The First Battle of Mag Tuired. First I would note that Akins uses many sources for this cahpter. None of which he cites, indeed he cites nothing in the entire book. One glaring example is the passage "All around black robed Druidesses with unkempt hair hanging over their faces ran to and froe between the ranks of Warriors...." (8) compare this to the description of Tactus (9) on the sacking of Mona during the Icene uprising.

                          Next we have the Reign of Bres and the coming of Lugh. Both are versions similar to that commonly cited. But again in the style Akins seems to want to write this in. For whatever reason Akins then inserts the Quest of the Sons of Tuireann in here. We then get the second battle og Mag Tuired. Again it does nto vary much from the other versions, but the language detracts.

                          Lastly in part one there is the gaedil. Akins seems hooked on the book of invasions as a source of material that is 100% correct. The Sons of Mil were the First Gaels in Irealand. He cites that Donn was the first to die on the soil of Ireland. Despite Donn being Cerna earlier! Thus We are to believe from the earlier chapters that Cerna was a member of the De Dannan's but also a Son of Mil?

                          That is the end of part one. A thoroughly disjointed mish mash of Irish Myth, legend, and some fantasies from the author.

                          Part Two starts with "The Ways of Magic". Here the author makes a telling mistake. He says that all things in the mortal world are made up of 4 parts, earth and air and fire and water. The 4 classical elements. However the Irish did not follow this idea. Their idea of elements was 9 fold called duile. (10) and (11) To this he adds the modern "fifth" element "Spirit" as a linking force. What the author obviously does not know is the Irish had a three fold cosmology of Earth and Sea and Sky. This was linked togeher by fire. What this also shows is this is not authentically period as claimed. No mention of duile!

                          The next chapter sells the common myth that the celts began the day at dusk rather than dawn. There is no proof that this is so. Even if it is poetically attractive. HE then goes on to list the "13 months) which to be honest shows he has been reading too much of the White Goddess. I say this because the so called "Celtic Tree Calander" is a modern invention. Robert Graves is the main perpetrator. He took the idea that there aare roughly 13 full moons in each year, and said that the Celts must have followed this, and then gave the name of 13 of the 20 orgional Ogam/Ogham to the months. From here various new agers and Neopagans, with out regard for facts, or culture have gone on to form what is known as the "Celtic Moon Astrology".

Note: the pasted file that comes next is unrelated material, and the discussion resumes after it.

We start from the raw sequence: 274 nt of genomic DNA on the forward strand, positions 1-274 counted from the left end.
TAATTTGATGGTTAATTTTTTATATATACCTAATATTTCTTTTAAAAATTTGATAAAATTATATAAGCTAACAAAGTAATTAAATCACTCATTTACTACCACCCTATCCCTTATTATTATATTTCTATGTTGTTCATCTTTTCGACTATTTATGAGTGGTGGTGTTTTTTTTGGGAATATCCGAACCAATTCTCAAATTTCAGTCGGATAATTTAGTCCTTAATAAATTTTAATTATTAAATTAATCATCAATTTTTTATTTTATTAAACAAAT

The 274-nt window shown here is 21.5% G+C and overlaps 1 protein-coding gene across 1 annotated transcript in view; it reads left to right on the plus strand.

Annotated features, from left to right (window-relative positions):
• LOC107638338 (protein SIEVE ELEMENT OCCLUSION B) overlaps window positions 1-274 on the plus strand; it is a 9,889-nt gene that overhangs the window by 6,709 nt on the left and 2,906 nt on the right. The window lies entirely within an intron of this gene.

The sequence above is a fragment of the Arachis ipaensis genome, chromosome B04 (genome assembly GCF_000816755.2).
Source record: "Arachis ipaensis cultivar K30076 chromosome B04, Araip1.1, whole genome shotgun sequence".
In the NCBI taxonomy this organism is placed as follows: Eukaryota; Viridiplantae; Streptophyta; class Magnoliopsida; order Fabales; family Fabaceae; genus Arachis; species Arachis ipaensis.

The next chapter ragards Ogam. If the Author would have us believe the antiquity of these writtings it would be Ogam. Which is the old Irish. Ogham is modern Irish. Yes I am quibling, howver the mix of old and new Irish is a train wreck! HE also claims that Oghma created the Ogham. Which is the common legend (and one I follow) yet he also claims Ollamh Fodhla in the 8th century BCE was using Ogham. Evidence shows that Ogam was not being used before the 3rd century CE. The language of the first 4 acime shows this. The 5th acime (the forfeda aka extra letters) were created to use borrowed words.

                          After Ogham we get Boibel Loth. Here Akins tries to cram into the chapter the story of Scota daughter of the Pharaoh, the Sons of Mil, and the Kinf of Scythia. No proof is offered...


                          Amazon.com: The Lebor Feasa Runda: A Druidic Grammar of Celtic Lore and Magic (9781440102820): Steven Akins: Books

                          Comment


                          • #14
                            Originally posted by Duthill View Post
                            More accounts of fraudulent documents that were peddled by the racist fraudster Steven L. Akins .
                            What relevance does something that someone posted in a review section on Amazon.com in regard to a book that I published have to do with anything? You can quite easily go on Amazon.com and post a review claiming that any book by any author that you happen to dislike is a pack of lies, or whatever. It bears no relevance to the issues you are arguing at hand. Obviously the person posting that review is barely literate.

                            Comment


                            • #15
                              because the people in the know know your spouting lies thats why